A. Probably, unless they eat only 100 percent organic foods. One major trade association has estimated that 70 percent of processed foods contain ingredients derived from corn or soy. Because rDNA biotechnology-derived corn and soy are not stored and handled separately from conventional varieties, most processed foods on the market today contain some ingredients that are at least partially rDNA biotechnology-derived.

Q. Are rDNA biotechnology-derived foods regulated?

A. Yes. The regulation of rDNA biotechnology-derived foods is divided among three major federal agencies: the Food and Drug Administration, the U.S. Department of Agriculture and the Environmental Protection Agency. FDA is responsible for ensuring the safety and proper labeling of foods for human consumption (except for meat and poultry) and for animal feed. It also is responsible for the safety and efficacy of human and animal pharmaceutical products and for human vaccines. USDA’s Food Safety and Inspection Service is responsible for the safety and labeling of meat and poultry products for human consumption. The agency’s Animal and Plant Health Inspection Service regulates the field testing and commercial sale of agricultural rDNA biotechnology-derived crops and is responsible for the safety and efficacy of animal vaccines. EPA is responsible for registering pesticides, setting environmental tolerances for pesticides, and establishing safe levels for pesticide residues in and on crops. Pesticides are substances intended for preventing, destroying, repelling, or mitigating pests.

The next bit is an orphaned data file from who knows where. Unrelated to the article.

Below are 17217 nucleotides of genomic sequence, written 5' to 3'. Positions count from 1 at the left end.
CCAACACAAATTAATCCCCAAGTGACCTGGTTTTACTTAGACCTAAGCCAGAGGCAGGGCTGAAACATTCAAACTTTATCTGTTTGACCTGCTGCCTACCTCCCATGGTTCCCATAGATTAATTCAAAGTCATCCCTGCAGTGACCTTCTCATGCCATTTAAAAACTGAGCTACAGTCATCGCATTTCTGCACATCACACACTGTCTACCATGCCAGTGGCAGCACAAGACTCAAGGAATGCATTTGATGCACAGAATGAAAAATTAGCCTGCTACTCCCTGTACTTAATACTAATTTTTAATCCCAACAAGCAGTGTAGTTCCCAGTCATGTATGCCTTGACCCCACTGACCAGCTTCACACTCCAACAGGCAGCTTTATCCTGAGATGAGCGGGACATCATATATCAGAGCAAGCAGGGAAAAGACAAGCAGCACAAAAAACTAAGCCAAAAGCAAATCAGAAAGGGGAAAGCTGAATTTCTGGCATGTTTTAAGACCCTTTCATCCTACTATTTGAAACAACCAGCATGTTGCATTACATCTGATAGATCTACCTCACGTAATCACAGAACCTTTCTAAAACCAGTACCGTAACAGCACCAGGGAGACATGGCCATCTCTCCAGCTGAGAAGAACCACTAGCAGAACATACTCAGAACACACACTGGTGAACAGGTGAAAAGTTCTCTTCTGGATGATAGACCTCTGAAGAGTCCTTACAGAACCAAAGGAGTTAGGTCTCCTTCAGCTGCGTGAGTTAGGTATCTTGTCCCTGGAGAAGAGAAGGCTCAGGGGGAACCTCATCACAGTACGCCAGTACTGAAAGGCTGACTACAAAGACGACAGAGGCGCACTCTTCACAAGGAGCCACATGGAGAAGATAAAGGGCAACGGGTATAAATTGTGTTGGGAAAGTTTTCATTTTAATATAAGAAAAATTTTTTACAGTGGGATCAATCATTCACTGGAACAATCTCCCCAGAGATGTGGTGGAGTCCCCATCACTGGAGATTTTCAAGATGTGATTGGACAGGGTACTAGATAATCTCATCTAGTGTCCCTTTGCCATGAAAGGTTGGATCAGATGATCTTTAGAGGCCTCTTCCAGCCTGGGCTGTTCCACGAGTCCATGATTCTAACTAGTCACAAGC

Q. Do rDNA biotechnology-derived foods violate religious dietary laws?

A. Religious leaders are carefully monitoring and evaluating the developments in rDNA biotechnology. All of the rDNA biotechnology-derived foods on the market to date are considered kosher. In fact, certain applications of rDNA biotechnology have already expanded the use of range of products that would otherwise face religious restrictions. Using rDNA biotechnology-derived chymosin instead of rennet from calves’ stomachs has expanded the range of cheese considered vegetarian, kosher and halal.

Q. Do rDNA biotechnology-derived foods taste the same as conventional foods?

A. Yes. The rDNA biotechnology-derived foods on the market are indistinguishable from conventional foods for taste, color and other sensory characteristics.

Q. Do rDNA biotechnology-derived foods have the same nutrition as conventional foods?

A. The rDNA biotechnology-derived foods currently on the market fall within the normal range for all major nutrients as compared to their conventional counterparts. If they didn’t, the label would disclose the difference. In the not-so-distant future, consumers can expect to see rDNA biotechnology-derived foods that have improved nutritional characteristics such as higher levels of important vitamins. These foods will be appropriately labeled to allow consumers to select these beneficial products.

In an effort to contribute to a meaningful dialogue on scientific issues and consumer concerns about rDNA biotechnology, the Institute of Food Technologists, a non-profit society for food science and technology, conducted a comprehensive review of biotechnology. IFT convened three panels of experts, consisting of IFT members and other prominent biotechnology authorities, to evaluate the scientific evidence and write a report divided into four sections: Introduction, Safety, Labeling, and Benefits and Concerns.